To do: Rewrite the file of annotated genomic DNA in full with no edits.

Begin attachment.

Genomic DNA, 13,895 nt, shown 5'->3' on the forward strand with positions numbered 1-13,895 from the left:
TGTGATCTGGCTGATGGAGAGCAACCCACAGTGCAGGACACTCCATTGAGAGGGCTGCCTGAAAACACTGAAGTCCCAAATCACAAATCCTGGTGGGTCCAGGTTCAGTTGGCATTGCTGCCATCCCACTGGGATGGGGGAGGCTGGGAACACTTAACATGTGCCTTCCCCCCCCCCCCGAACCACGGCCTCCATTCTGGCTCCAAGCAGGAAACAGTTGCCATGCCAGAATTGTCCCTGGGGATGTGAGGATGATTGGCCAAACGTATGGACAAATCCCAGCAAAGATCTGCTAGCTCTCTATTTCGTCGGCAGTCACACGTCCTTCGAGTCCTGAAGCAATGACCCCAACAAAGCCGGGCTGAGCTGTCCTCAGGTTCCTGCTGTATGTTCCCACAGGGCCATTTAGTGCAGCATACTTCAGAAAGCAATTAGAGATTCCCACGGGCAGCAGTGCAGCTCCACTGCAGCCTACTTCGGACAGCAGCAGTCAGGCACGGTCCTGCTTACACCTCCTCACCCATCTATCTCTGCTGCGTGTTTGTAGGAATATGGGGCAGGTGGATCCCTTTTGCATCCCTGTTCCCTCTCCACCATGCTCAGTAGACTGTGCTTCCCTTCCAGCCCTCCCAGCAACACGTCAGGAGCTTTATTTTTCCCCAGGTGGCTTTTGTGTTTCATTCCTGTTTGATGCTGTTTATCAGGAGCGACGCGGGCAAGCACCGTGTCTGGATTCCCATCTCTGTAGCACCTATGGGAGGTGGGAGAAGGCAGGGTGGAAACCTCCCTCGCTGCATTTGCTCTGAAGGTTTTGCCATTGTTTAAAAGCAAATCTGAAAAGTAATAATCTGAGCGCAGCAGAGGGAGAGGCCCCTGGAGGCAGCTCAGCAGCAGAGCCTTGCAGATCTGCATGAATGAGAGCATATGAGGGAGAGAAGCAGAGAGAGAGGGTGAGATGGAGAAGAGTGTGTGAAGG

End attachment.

Genomic DNA, 13,895 nt, shown 5'->3' on the forward strand with positions numbered 1-13,895 from the left:
TGTGATCTGGCTGATGGAGAGCAACCCACAGTGCAGGACACTCCATTGAGAGGGCTGCCTGAAAACACTGAAGTCCCAAATCACAAATCCTGGTGGGTCCAGGTTCAGTTGGCATTGCTGCCATCCCACTGGGATGGGGGAGGCTGGGAACACTTAACATGTGCCTTCCCCCCCCCCCCGAACCACGGCCTCCATTCTGGCTCCAAGCAGGAAACAGTTGCCATGCCAGAATTGTCCCTGGGGATGTGAGGATGATTGGCCAAACGTATGGACAAATCCCAGCAAAGATCTGCTAGCTCTCTATTTCGTCGGCAGTCACACGTCCTTCGAGTCCTGAAGCAATGACCCCAACAAAGCCGGGCTGAGCTGTCCTCAGGTTCCTGCTGTATGTTCCCACAGGGCCATTTAGTGCAGCATACTTCAGAAAGCAATTAGAGATTCCCACGGGCAGCAGTGCAGCTCCACTGCAGCCTACTTCGGACAGCAGCAGTCAGGCACGGTCCTGCTTACACCTCCTCACCCATCTATCTCTGCTGCGTGTTTGTAGGAATATGGGGCAGGTGGATCCCTTTTGCATCCCTGTTCCCTCTCCACCATGCTCAGTAGACTGTGCTTCCCTTCCAGCCCTCCCAGCAACACGTCAGGAGCTTTATTTTTCCCCAGGTGGCTTTTGTGTTTCATTCCTGTTTGATGCTGTTTATCAGGAGCGACGCGGGCAAGCACCGTGTCTGGATTCCCATCTCTGTAGCACCTATGGGAGGTGGGAGAAGGCAGGGTGGAAACCTCCCTCGCTGCATTTGCTCTGAAGGTTTTGCCATTGTTTAAAAGCAAATCTGAAAAGTAATAATCTGAGCGCAGCAGAGGGAGAGGCCCCTGGAGGCAGCTCAGCAGCAGAGCCTTGCAGATCTGCATGAATGAGAGCATATGAGGGAGAGAAGCAGAGAGAGAGGGTGAGATGGAGAAGAGTGTGTGAAGG